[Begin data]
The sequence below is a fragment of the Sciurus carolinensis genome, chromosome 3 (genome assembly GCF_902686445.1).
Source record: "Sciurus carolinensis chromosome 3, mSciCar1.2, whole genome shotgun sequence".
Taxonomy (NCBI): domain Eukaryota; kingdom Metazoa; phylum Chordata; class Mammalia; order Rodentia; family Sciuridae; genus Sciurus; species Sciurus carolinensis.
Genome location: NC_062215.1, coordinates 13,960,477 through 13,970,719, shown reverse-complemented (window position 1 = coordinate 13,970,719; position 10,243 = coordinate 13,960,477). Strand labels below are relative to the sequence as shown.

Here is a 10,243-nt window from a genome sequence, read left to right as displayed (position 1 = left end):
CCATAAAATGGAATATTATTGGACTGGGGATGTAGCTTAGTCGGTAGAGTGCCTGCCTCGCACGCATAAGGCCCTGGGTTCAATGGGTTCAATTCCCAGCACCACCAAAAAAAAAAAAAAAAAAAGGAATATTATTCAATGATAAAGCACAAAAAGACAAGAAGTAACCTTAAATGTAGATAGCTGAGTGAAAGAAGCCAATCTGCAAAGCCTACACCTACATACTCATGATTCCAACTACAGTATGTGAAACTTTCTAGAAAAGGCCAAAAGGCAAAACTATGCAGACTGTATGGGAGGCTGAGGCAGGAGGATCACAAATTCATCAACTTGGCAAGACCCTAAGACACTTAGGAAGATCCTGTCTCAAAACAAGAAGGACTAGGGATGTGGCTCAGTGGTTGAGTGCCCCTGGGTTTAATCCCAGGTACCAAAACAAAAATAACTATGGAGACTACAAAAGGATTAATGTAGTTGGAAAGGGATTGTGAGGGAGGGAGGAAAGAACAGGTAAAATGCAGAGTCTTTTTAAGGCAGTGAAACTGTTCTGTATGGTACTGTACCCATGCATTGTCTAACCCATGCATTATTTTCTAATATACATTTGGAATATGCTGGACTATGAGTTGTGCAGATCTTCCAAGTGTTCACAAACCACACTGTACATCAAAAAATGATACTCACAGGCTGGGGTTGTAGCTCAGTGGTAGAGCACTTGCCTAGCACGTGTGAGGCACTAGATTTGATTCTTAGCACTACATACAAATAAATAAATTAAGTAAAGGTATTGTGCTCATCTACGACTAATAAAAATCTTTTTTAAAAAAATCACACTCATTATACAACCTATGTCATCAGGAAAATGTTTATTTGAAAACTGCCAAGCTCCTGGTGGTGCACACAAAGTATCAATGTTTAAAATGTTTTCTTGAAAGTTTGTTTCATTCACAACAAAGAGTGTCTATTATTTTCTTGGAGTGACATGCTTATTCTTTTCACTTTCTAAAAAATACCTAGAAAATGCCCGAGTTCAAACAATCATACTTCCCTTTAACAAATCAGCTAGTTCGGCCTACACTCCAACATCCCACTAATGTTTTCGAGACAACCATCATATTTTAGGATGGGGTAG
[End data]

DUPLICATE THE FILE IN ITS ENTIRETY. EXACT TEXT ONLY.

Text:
The sequence below is a fragment of the Sciurus carolinensis genome, chromosome 3 (genome assembly GCF_902686445.1).
Source record: "Sciurus carolinensis chromosome 3, mSciCar1.2, whole genome shotgun sequence".
Taxonomy (NCBI): domain Eukaryota; kingdom Metazoa; phylum Chordata; class Mammalia; order Rodentia; family Sciuridae; genus Sciurus; species Sciurus carolinensis.
Genome location: NC_062215.1, coordinates 13,960,477 through 13,970,719, shown reverse-complemented (window position 1 = coordinate 13,970,719; position 10,243 = coordinate 13,960,477). Strand labels below are relative to the sequence as shown.

Here is a 10,243-nt window from a genome sequence, read left to right as displayed (position 1 = left end):
CCATAAAATGGAATATTATTGGACTGGGGATGTAGCTTAGTCGGTAGAGTGCCTGCCTCGCACGCATAAGGCCCTGGGTTCAATGGGTTCAATTCCCAGCACCACCAAAAAAAAAAAAAAAAAAAGGAATATTATTCAATGATAAAGCACAAAAAGACAAGAAGTAACCTTAAATGTAGATAGCTGAGTGAAAGAAGCCAATCTGCAAAGCCTACACCTACATACTCATGATTCCAACTACAGTATGTGAAACTTTCTAGAAAAGGCCAAAAGGCAAAACTATGCAGACTGTATGGGAGGCTGAGGCAGGAGGATCACAAATTCATCAACTTGGCAAGACCCTAAGACACTTAGGAAGATCCTGTCTCAAAACAAGAAGGACTAGGGATGTGGCTCAGTGGTTGAGTGCCCCTGGGTTTAATCCCAGGTACCAAAACAAAAATAACTATGGAGACTACAAAAGGATTAATGTAGTTGGAAAGGGATTGTGAGGGAGGGAGGAAAGAACAGGTAAAATGCAGAGTCTTTTTAAGGCAGTGAAACTGTTCTGTATGGTACTGTACCCATGCATTGTCTAACCCATGCATTATTTTCTAATATACATTTGGAATATGCTGGACTATGAGTTGTGCAGATCTTCCAAGTGTTCACAAACCACACTGTACATCAAAAAATGATACTCACAGGCTGGGGTTGTAGCTCAGTGGTAGAGCACTTGCCTAGCACGTGTGAGGCACTAGATTTGATTCTTAGCACTACATACAAATAAATAAATTAAGTAAAGGTATTGTGCTCATCTACGACTAATAAAAATCTTTTTTAAAAAAATCACACTCATTATACAACCTATGTCATCAGGAAAATGTTTATTTGAAAACTGCCAAGCTCCTGGTGGTGCACACAAAGTATCAATGTTTAAAATGTTTTCTTGAAAGTTTGTTTCATTCACAACAAAGAGTGTCTATTATTTTCTTGGAGTGACATGCTTATTCTTTTCACTTTCTAAAAAATACCTAGAAAATGCCCGAGTTCAAACAATCATACTTCCCTTTAACAAATCAGCTAGTTCGGCCTACACTCCAACATCCCACTAATGTTTTCGAGACAACCATCATATTTTAGGATGGGGTAG